This The Expanse review contains spoilers.
The Expanse Season 3 Episode 12 and 13
If there’s one thing The Expanse has taught us, it’s that space is vast. The show has always been able to capture a sense of scale whether with the distances between planets or the size of the Behemoth, but it also knows how to communicate the claustrophobic nature of the Ring’s slow zone. As a result, the two-hour finale gives us a high-pressure situation where one plan to break free might kill everyone and the other might do nothing at all or leave everyone defenseless. The crisis gives us climactic character moments leading to a breathtaking release when the Ring gates open, expanding the scale of the show even more for season four: exactly what The Expanse needed before heading to Amazon.
It all came down to a misinterpretation of what the nucleus station wanted and an unwillingness to hear differing opinions from opposing factions. Ashford made a good show of welcoming everyone into the Behemoth, but in the end the gesture was self-serving even as he thought he was saving all of humanity — all glory to the Belt! Holden may consider the whole debacle to be his fault, but he puts things right and speaks to the broader themes of the show when he urges Ashford, “Can’t we just try something else?” The beauty of that line is that it’s not just about the current plan to escape the bubble but also about the culture of the system. Cooperation may be required now that 1300 habitable systems just became available!
The drama plays out in a more action-centered manner when Drummer realizes that Ashford is not going to listen to Holden’s idea of shutting down all the reactors at once. Seeing her bypass her paralysis with mechanical legs (who has time to grow a spinal cord?) was incredibly bad-ass, and it also allows her and Naomi to mend the pain of abandonment in glorious fashion. Drummer’s willingness to die to keep Diogo at bay is totally believable despite her continuing distaste for Holden, but the elevator being dropped on the Belters in their stolen Marine suits is wonderfully unexpected and a huge relief for Drummer fans (a.k.a. everybody).
It was reassuring to see others seeing reason along the way, even if Ashford shot the doubting Grigori to maintain authority and stick with the idea that even if they escape, the station is a ticking time bomb. Koolvord, the scientist on the Thomas Prince who set off the nuclear blast that sent the station into railgun mode, realizes his error in a realistic fashion, convincing Commander Kunis (in an enjoyable appearance by Sean Baek of Killjoys) to power down the UN ship and establishing that Ashford is alone in his stubbornness. Including the journalist Monica as a method of persuasion for the group of ships is also a good use of a character from earlier in the season.
Anna, as a preacher and speechwriter, is the perfect choice for the voice of Holden’s plan. Her character goes through a lot in the two-hour finale, mostly with Amos, whether talking him out of killing Clarissa (out of vanity, not mercy) or convincing him that carrying hate is a burden. We can practically see the devotion growing in Amos as he fumbles through his social interactions with the pastor, and her ability to bring Monica on board despite Amos using threats and demands instead of careful explanations reinforces Anna’s position as the voice of reason. Amos’ social issues have always been a joy to watch, but combined with Anna’s sensitivity, it’s pure gold!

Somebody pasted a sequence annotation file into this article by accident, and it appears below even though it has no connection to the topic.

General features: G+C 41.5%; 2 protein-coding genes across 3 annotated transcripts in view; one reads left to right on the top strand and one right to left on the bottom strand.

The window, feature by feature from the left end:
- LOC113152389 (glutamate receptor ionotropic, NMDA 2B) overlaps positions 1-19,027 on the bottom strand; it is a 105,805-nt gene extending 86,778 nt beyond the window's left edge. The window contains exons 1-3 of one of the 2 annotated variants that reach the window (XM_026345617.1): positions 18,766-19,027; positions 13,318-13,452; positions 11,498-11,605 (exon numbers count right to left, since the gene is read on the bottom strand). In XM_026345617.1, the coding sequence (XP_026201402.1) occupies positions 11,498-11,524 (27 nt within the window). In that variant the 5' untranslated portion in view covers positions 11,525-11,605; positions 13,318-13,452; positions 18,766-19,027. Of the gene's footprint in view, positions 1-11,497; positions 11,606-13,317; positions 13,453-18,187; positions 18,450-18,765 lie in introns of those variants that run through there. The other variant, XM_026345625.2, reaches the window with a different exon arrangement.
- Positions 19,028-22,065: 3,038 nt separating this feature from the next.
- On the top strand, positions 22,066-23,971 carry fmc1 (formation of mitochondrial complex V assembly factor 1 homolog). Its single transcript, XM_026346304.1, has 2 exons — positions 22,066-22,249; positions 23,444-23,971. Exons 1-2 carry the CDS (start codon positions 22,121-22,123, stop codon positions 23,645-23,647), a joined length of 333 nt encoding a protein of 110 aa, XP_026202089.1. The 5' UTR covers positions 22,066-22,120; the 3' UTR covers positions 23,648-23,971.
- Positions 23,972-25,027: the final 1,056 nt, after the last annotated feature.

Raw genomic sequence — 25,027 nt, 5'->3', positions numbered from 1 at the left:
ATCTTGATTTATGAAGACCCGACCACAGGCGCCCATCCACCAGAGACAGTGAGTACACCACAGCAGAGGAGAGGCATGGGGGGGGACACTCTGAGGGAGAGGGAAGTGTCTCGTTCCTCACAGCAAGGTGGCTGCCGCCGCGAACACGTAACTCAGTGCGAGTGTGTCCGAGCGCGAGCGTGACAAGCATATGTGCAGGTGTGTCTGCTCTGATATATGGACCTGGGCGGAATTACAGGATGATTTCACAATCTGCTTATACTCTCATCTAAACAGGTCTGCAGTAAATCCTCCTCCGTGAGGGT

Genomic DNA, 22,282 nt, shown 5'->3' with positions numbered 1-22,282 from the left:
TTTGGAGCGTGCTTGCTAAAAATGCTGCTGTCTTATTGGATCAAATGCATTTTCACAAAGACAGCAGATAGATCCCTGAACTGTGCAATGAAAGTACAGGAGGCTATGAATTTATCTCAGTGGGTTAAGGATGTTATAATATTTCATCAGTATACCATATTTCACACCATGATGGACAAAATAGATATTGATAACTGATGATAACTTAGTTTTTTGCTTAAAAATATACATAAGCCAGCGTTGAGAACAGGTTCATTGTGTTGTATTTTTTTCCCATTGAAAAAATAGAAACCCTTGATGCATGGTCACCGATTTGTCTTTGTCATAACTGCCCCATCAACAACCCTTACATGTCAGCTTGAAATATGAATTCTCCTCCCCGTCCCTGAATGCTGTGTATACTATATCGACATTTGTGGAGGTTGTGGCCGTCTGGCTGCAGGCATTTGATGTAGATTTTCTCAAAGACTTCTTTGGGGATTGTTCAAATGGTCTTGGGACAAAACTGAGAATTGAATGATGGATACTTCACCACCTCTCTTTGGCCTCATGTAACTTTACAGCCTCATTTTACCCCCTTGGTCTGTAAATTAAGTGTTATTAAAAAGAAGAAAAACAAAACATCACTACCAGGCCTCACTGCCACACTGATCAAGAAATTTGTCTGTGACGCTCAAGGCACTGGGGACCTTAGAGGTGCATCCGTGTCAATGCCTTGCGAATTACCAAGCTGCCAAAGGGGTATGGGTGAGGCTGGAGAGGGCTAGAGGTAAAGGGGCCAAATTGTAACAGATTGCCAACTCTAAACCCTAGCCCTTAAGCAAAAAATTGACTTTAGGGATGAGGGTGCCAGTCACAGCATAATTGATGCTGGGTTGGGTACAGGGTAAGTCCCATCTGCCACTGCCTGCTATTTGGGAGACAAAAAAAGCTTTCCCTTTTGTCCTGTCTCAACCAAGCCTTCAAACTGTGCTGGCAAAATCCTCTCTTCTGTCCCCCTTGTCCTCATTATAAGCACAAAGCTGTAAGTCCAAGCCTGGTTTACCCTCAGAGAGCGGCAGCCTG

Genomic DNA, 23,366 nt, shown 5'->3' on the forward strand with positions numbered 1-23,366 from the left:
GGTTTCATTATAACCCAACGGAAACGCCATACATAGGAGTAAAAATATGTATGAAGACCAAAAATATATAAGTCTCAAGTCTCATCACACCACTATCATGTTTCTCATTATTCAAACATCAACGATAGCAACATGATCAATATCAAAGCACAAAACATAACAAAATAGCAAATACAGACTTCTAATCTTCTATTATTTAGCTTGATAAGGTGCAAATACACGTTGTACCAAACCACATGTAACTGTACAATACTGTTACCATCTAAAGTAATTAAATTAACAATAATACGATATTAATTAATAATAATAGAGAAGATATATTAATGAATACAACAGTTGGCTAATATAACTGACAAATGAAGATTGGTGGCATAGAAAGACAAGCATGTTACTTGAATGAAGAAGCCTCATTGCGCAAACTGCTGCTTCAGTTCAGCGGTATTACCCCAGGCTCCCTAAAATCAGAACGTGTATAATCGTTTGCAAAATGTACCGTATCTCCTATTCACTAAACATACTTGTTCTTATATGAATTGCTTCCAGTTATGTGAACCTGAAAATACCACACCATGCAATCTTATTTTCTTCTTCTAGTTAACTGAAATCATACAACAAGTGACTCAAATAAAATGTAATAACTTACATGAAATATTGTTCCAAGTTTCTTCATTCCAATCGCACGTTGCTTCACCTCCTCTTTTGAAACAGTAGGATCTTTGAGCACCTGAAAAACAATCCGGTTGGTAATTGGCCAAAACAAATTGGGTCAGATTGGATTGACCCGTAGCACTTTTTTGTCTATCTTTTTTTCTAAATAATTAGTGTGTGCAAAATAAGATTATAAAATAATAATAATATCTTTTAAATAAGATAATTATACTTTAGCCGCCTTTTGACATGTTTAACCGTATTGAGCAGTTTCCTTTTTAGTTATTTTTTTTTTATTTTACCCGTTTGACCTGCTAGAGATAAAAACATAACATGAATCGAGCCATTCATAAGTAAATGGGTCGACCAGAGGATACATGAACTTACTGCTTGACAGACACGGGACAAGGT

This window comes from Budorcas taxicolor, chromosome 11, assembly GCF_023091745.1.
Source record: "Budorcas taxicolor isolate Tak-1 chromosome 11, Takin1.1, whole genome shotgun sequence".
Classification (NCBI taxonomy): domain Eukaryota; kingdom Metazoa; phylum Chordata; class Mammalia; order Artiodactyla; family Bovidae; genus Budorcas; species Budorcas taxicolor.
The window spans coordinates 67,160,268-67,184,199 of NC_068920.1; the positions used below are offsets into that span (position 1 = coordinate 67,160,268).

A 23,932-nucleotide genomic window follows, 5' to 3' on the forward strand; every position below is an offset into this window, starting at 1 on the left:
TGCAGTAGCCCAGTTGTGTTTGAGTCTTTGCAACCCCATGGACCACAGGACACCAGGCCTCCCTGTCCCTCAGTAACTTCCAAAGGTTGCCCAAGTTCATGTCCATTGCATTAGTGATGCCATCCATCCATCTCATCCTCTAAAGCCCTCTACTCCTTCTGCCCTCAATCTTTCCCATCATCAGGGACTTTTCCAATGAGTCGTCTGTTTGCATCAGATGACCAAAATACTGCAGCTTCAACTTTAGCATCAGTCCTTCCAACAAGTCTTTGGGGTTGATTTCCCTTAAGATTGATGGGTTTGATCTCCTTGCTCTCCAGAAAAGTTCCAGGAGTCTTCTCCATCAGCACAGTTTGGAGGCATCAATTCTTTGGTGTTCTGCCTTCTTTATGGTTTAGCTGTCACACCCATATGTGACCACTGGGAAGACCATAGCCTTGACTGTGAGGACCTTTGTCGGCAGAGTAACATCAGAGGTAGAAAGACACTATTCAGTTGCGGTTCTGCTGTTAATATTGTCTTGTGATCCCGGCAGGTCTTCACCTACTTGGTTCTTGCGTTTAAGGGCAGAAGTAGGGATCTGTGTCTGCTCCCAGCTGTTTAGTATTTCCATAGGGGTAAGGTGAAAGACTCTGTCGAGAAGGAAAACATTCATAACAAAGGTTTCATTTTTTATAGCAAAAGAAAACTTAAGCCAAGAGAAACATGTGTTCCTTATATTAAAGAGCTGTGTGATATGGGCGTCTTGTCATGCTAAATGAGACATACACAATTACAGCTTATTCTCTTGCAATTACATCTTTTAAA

Clarissa’s transformation was perhaps not quite as expertly executed. Her motivation for going after Holden was never the strongest plotline in this second half of the season, and her slow realization that Ashford’s plan is total shit was perhaps a bit too subtle. Although the initial, “Hey, I’m Jim; what are you in for?” when she meets the object of her hatred was pretty clever, the subsequent reaction shots of Clarissa listening to Holden’s conversations were a bit flat. Although her imprisonment for going after Holden may have persuaded Ashford to use her out of spite, he conveniently forgets that she caused the whole situation they’re all in, and her change of heart upon hearing what Ashford is up to wasn’t clearly communicated.
Admittedly, the use of the buffer to shut down the Behemoth, a technique hinted at during our introduction to Melba when Ren told her to be careful not to reverse them, was a nice bit of sabotage, and Anna sitting with Clarissa in the med bay during the ending montage hints at forgiveness to come. Similarly, the same montage shows Drummer having drinks with Ashford, Bobbi sitting in the pilot chair next to Alex, and Amos helping Naomi with repairs — all is forgiven! The implication, as Holden wonders via voiceover if humanity is part of a larger plan, is that everyone’s going to need to work together for whatever’s next, and zooming in on Avasarala looking at a map of the Ring gates was a stupendous way to bridge this magnificent ending with the next season of The Expanse.
With all of the emotion of the more adventurous parts of the two-hour finale and the tense nature of the forced confrontation between all of the solar system’s different factions, the opening of the gates produced a gasp, almost as if the audience were breathing in fresh air after being cooped up in the Ring’s pocket universe. Holden mirrors our skepticism that “we’re free to go, just like that,” but once again, Miller’s understated delivery says it all: he wants to find out what happened to the dead civilization and needs a ride to get there. Along with the visual of the blue cloud coming at Holden, it’s quite simply the perfect way to say The Expanse is headed to the stars in season four!